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Anthony Cunningham [10]Anthony P. Cunningham [2]
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Profile: Anthony Cunningham (St. John's University, Colby College, College of William and Mary, University of Pennsylvania)
  1. Anthony Cunningham (2013). Modern Honor: A Philosophical Defense. Routledge.
    This book examines the notion of honor with an eye to dissecting its intellectual demise and with the aim of making a case for honor’s rehabilitation. Western intellectuals acknowledge honor’s influence, but they lament its authority. For Western democratic societies to embrace honor, it must be compatible with social ideals like liberty, equality, and fraternity. Cunningham details a conception of honor that can do justice to these ideals. This vision revolves around three elements—character (being), relationships (relating), and activities and accomplishment (...)
     
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  2. Wayne C. Booth, Dudley Barlow, Orson Scott Card, Anthony Cunningham, John Gardner, Marshall Gregory, John J. Han, Jack Harrell, Richard E. Hart, Barbara A. Heavilin, Marianne Jennings, Charles Johnson, Bernard Malamud, Toni Morrison, Georgia A. Newman, Joyce Carol Oates, Jay Parini, David Parker, James Phelan, Richard A. Posner, Mary R. Reichardt, Nina Rosenstand, Stephen L. Tanner, John Updike, John H. Wallace, Abraham B. Yehoshua & Bruce Young (2005). Ethics, Literature, and Theory: An Introductory Reader. Sheed & Ward.
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  3. Anthony Cunningham (2005). Great Anger. The Dalhousie Review 85 (3).
    Anger has an undeniable hand in human suffering and horrific deeds. Various schools of thought call for eliminating or moderating the capacity for anger. I argue that the capacity for anger, like the capacity for grief, is at the heart of our humanity.
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  4. Anthony Cunningham (2001). Modesty. The Dalhousie Review 81 (3).
    Modesty is sometimes understood in terms of ignorance and underestimation (one simply doesn't realize how good one really is), a keen awareness of one's relative imperfections (one can always be better), a preoccupation with moral equality (our humanity matters most), or a disinterest in any personal credit for one's attributes or accomplishments (only the work or the cause matters). I point to serious problems with each of these accounts of modesty and I suggest a different understanding of modesty as a (...)
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  5. Anthony Cunningham (2001). Self-Governance and Cooperation. Robert H. Myers. Mind 110 (439):799-802.
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  6. Anthony Cunningham (2001). The Heart of What Matters: The Role for Literature in Moral Philosophy. University of California Press.
    The Heart of What Matters shows that literature has a powerful and unique role to play in understanding life's deepest ethical problems. Anthony Cunningham provides a rigorous critique of Kantian ethics, which has enjoyed a preeminent place in moral philosophy in the United States, arguing that it does not do justice to the reality of our lives. He demonstrates how fine literature can play an important role in honing our capacity to see clearly and choose wisely as he develops a (...)
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  7. Anthony Cunningham (2000). Dignity and Vulnerability, Strength and Quality of Character. Philosophy and Phenomenological Research 61 (1):239-241.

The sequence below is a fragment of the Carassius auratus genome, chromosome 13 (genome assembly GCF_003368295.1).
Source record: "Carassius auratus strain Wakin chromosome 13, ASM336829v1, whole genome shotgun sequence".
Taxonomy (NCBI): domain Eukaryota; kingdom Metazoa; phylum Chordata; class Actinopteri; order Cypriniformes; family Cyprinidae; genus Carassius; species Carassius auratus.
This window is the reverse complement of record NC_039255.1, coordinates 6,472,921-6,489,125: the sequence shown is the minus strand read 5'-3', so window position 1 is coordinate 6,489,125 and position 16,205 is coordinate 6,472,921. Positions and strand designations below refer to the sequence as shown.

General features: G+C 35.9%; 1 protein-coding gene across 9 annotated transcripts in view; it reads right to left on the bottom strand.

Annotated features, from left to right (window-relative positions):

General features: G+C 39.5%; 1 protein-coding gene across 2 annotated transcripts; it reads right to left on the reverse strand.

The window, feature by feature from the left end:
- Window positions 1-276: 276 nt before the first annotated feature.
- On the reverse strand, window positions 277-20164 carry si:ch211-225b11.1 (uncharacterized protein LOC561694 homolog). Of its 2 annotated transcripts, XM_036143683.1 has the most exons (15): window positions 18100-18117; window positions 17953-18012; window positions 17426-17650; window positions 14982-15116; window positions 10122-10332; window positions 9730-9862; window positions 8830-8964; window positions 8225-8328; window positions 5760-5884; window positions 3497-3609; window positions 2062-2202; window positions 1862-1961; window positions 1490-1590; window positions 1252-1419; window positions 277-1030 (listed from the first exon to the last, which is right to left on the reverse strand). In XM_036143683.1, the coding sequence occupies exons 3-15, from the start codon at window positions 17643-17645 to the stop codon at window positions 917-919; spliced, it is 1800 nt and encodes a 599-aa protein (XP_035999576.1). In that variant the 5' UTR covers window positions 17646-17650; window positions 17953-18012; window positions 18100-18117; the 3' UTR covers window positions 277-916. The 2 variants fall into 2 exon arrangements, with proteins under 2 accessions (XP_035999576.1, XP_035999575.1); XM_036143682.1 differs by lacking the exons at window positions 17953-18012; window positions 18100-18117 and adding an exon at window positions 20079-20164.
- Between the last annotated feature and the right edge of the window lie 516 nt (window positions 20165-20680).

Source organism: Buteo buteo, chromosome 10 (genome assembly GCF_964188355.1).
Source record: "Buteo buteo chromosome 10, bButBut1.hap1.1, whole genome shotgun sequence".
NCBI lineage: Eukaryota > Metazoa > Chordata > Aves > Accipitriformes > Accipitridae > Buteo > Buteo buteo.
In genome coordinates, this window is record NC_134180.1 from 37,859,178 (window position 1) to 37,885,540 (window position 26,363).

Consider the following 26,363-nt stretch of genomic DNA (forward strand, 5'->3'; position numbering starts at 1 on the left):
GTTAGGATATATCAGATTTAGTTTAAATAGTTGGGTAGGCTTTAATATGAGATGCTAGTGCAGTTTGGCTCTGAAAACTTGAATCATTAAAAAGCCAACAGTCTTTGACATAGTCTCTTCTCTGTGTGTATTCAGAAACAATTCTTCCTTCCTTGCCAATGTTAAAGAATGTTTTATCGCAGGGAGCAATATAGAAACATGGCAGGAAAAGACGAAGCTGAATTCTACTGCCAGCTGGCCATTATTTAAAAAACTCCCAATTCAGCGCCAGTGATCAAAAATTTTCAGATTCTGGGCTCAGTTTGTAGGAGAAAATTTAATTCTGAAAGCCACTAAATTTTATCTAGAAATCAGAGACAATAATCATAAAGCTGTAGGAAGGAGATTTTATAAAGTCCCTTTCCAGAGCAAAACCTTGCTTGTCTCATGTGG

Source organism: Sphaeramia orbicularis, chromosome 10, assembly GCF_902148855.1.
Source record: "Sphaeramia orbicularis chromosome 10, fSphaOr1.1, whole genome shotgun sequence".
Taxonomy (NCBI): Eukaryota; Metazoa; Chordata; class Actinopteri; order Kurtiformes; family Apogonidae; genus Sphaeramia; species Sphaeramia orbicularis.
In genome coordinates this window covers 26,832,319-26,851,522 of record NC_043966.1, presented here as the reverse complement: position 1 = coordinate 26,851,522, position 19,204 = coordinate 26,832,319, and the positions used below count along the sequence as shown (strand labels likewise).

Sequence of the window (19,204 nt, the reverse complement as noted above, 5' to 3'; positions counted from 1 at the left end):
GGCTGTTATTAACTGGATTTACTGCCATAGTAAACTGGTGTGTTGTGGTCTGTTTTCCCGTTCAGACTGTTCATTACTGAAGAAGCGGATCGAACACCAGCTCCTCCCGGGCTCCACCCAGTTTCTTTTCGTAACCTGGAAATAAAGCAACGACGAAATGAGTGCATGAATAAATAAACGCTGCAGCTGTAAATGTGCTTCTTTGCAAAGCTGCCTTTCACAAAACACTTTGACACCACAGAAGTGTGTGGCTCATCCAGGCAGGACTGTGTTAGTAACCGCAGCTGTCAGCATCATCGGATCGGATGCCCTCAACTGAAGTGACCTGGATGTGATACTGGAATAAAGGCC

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  8. Anthony Cunningham (1999). Kantian Ethics and Intimate Attachments. American Philosophical Quarterly 36 (4):279 - 294.
    This essay questions whether recent attempts to reconcile Kantian ethics and intimate attachments can be successful. Defenders have argued that Kantian commitments would leave enough room to pursue the sorts of intimate attachments that provide so much of the meaning and structures of most lives. However, close attention to the letter and spirit of Kant's ethics suggests that imperfect duties would demand far more of conscientious Kantians than defenders have acknowledged. The duties to prevent injustice and alleviate suffering should occupy (...)
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  9. Anthony Cunningham (1994). Moral Addicts. Dialogue 33 (02):223-.
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  10. Anthony P. Cunningham (1994). Book Review. [REVIEW] Journal of Value Inquiry 28 (4):581-583.
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  11. Anthony P. Cunningham (1992). The Moral Importance of Dirty Hands. Journal of Value Inquiry 26 (2):239-250.
    This understanding of dirty hands should dispell the air of paradox so often associated with it. Dirty hands is a genuine moral problem, but not a conceptual one. The temptation to see it as a conceptual one arises from a hasty acceptance of these assumptions:Moral criticism is appropriate if and only if we can always do what is right. If we cannot do X or avoid doing Y, we cannot be criticized for failing to do X or for doing Y.We (...)
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  12. Anthony Cunningham (1991). Liberalism, Egalité, Fraternité? Journal of Philosophical Research 16:125-144.
    This essay attempts to assess recent communitarian charges that liberalism cannot provide for genuine bonds of community or fraternity. Along with providing an analysis of fraternity, I argue that there is more common ground here than supposed by communitarians and l iberals alike. Communitarians often fail to see that liberal concerns for liberty and equality function as substantive constraints on the moral worth of fraternal bonds. On the other hand, insofar as liberals ignore fraternity, or see it as a purely (...)
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